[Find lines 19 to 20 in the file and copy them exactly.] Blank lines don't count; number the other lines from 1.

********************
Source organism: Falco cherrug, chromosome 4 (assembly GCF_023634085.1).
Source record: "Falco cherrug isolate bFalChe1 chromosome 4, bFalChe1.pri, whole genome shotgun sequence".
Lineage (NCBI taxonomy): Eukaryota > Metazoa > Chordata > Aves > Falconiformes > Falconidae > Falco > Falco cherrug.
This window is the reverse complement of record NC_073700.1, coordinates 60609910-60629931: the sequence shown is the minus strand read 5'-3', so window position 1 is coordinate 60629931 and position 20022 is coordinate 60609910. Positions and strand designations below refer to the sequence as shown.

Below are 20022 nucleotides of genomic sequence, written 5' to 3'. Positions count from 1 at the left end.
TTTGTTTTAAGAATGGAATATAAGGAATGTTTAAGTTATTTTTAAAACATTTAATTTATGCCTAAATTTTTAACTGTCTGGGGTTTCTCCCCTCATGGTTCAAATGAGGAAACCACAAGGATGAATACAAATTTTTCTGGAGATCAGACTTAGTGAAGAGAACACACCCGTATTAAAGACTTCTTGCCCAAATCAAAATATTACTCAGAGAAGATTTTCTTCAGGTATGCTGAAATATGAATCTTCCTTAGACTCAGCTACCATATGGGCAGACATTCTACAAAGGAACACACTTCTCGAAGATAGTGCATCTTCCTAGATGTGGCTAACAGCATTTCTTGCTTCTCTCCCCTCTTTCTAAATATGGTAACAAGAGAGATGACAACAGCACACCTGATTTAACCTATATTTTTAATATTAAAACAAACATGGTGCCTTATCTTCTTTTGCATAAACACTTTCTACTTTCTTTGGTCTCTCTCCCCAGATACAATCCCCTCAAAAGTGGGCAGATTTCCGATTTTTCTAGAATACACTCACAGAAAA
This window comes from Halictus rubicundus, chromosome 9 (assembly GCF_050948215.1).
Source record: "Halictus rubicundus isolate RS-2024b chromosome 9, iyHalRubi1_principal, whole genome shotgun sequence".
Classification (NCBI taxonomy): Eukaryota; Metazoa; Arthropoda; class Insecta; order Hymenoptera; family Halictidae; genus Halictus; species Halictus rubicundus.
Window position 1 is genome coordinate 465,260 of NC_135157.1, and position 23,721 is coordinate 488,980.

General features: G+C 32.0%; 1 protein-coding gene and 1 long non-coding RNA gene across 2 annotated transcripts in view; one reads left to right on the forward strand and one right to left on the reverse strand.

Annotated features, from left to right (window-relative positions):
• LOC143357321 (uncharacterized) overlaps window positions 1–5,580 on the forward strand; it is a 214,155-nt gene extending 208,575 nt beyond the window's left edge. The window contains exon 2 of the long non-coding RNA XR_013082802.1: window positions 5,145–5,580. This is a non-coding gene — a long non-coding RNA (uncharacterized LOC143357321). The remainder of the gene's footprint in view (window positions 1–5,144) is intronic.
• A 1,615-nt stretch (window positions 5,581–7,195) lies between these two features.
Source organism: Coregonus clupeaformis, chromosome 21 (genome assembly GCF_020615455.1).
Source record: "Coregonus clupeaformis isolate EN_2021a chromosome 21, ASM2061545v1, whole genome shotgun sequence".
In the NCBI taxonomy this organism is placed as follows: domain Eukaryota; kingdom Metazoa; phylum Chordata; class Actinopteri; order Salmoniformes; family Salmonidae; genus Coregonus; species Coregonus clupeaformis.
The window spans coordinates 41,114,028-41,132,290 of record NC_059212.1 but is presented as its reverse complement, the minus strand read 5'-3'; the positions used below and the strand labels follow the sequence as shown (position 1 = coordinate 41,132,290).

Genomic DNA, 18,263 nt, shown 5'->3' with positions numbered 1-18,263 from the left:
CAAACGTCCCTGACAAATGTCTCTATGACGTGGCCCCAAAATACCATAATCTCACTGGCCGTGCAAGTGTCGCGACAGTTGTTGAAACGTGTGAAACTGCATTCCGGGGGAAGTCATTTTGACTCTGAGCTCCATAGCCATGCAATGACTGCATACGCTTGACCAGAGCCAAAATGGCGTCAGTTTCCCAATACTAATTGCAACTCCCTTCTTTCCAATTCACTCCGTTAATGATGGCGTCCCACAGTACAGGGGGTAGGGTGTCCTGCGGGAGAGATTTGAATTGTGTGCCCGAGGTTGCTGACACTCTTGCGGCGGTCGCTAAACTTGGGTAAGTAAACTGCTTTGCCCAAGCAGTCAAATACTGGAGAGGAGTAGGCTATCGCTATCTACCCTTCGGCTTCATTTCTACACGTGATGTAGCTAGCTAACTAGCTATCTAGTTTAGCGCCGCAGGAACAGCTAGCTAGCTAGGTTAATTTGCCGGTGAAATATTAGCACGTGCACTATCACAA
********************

Genomic DNA, 18,263 nt, shown 5'->3' with positions numbered 1-18,263 from the left:
CAAACGTCCCTGACAAATGTCTCTATGACGTGGCCCCAAAATACCATAATCTCACTGGCCGTGCAAGTGTCGCGACAGTTGTTGAAACGTGTGAAACTGCATTCCGGGGGAAGTCATTTTGACTCTGAGCTCCATAGCCATGCAATGACTGCATACGCTTGACCAGAGCCAAAATGGCGTCAGTTTCCCAATACTAATTGCAACTCCCTTCTTTCCAATTCACTCCGTTAATGATGGCGTCCCACAGTACAGGGGGTAGGGTGTCCTGCGGGAGAGATTTGAATTGTGTGCCCGAGGTTGCTGACACTCTTGCGGCGGTCGCTAAACTTGGGTAAGTAAACTGCTTTGCCCAAGCAGTCAAATACTGGAGAGGAGTAGGCTATCGCTATCTACCCTTCGGCTTCATTTCTACACGTGATGTAGCTAGCTAACTAGCTATCTAGTTTAGCGCCGCAGGAACAGCTAGCTAGCTAGGTTAATTTGCCGGTGAAATATTAGCACGTGCACTATCACAA